The Problem: Hydration

I’m not one to use quotes or sayings much, but there is one that is very applicable to what I am about to address. It is said that the definition of insanity is doing the same thing over and over again and expecting different results. While that isn’t technically true, it does help to bring up that I have had many long distance races in the past year that did not quite live up to my expectations for one reason or another. So rather than just continuing to find myself dying in the last portion of a 70.3 or 140.6 mile race, I think I’ll try to fix the problems causing it!

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One of the issues that I believe is causing some of my race day issues is hydration. I live, train, and race in the Southeast of the USA. Unless I plan to travel a long way for every race I do, I will be competing in the heat and humidity for just about every race I do. And even for the races that aren’t in the heat, I will be doing just about all of my preparation in a hot and humid climate. While I can just about get away with a lackluster approach to hydration in a sprint or olympic distance race, the effects of dehydration and/or hyponatremia will catch up to me in a 4+ hour race. So the first question to ask is: what have I done in the past?

Over the past few years I’ve experimented with a number of different brands each with their own claims on why they’re better than the rest. Including Cytomax, Skratch, Infinit, Nuun, Gatorade Endurance, Hammer, GU, Carborocket, and the list goes on. There is obviously no lack of options when it comes to what you choose to hydrate or fuel with for endurance sports. Some I tried for a number of months before moving on. Others I ditched after one outing. This past season found me settling on Gatorade Endurance since it is the most commonly found drink on the race course and I did not often have issues digesting it (except that time I vomited orange for awhile in Alaska). Basically, I shot for 1 bottle (20 ounces) of Gatorade Endurance an hour with additional water depending on the course. So what’s wrong with this?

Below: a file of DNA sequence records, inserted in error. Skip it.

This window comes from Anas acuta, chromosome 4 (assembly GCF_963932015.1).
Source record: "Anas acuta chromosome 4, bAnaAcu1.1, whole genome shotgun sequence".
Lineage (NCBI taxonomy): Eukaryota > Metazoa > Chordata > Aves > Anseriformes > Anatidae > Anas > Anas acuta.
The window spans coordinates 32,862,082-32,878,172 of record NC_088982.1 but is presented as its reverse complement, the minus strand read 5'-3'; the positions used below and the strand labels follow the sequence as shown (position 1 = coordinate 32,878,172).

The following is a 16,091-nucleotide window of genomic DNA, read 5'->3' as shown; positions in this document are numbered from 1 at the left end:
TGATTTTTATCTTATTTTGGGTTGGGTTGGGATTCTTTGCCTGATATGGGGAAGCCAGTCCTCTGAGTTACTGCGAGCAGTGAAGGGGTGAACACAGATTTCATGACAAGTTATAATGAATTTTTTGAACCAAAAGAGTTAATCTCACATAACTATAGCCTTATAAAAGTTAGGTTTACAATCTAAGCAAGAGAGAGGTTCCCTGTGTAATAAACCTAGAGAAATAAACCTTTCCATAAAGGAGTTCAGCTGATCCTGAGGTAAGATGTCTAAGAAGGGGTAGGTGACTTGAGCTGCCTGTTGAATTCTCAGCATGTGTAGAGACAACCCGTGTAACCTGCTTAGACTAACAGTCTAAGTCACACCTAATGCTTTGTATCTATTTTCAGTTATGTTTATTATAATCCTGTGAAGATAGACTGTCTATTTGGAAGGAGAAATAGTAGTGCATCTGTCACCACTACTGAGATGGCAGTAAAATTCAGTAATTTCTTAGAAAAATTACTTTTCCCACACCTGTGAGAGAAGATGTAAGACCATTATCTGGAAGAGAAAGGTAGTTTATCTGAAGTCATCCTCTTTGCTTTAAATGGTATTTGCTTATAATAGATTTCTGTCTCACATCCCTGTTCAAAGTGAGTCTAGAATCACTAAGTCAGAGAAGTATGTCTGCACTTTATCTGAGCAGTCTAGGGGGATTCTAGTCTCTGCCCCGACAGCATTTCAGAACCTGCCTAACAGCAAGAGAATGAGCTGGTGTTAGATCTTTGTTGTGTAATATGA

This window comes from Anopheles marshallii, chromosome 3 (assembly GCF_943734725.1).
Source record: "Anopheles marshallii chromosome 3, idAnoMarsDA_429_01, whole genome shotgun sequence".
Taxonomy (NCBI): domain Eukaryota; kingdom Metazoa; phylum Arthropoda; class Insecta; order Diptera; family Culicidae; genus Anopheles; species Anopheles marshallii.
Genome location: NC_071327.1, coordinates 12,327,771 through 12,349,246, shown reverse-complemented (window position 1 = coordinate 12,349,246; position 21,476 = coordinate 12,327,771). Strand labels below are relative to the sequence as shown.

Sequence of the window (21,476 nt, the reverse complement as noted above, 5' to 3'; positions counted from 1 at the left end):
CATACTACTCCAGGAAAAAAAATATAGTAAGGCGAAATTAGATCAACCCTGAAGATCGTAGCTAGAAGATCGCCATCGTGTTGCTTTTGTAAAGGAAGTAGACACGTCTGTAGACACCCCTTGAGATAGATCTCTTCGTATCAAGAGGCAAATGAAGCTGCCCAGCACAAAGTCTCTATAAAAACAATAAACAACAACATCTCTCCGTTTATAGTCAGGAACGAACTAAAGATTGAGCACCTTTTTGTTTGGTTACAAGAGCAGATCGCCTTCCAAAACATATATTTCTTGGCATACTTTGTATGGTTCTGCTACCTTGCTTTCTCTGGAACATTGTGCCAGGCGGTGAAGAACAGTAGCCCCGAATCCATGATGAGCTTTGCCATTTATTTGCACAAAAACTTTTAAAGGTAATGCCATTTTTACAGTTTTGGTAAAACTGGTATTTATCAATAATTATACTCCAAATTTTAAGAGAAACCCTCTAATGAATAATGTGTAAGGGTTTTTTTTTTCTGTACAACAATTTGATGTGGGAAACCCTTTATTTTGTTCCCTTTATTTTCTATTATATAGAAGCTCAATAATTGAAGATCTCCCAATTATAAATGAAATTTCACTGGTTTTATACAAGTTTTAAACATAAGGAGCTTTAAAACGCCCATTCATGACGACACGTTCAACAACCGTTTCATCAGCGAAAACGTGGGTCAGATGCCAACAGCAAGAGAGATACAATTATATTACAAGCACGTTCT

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Stopping for hydration.

Over the past year I have been made more aware of the extent of how much I actually sweat. With a few simple tests during workouts, I have found that my sweat rate is quite high. Generally in the range of 50 ounces of fluid per hour in “moderate” conditions. And likely more when it is warmer. One thing that I don’t know about this is the amount of sodium and other electrolytes I am losing in this sweat. Without knowing this, I am essentially guessing at how many electrolytes I need to replace. And I’m getting very tired of the “error” part of trial and error. For this reason I have booked an electrolyte sweat test that I will be having done this week!

The test will be done up in Asheville, NC and is being done by Precision Hydration. They also have a range of hydration products that they recommend based on the results of the test. After I have the results of my test I will be able to compare my electrolyte sweat losses with my previous hydration plans, and then I’ll be well prepared to make a new plan for this year. I am likely to give the Precision Hydration products a try depending on how the results come out and then I’ll start testing out different strategies in training. Either way, I’m confident that I’m on a path to being more prepared for my races than ever before!

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Hint: Don’t drink this water.

3 thoughts on “The Problem: Hydration

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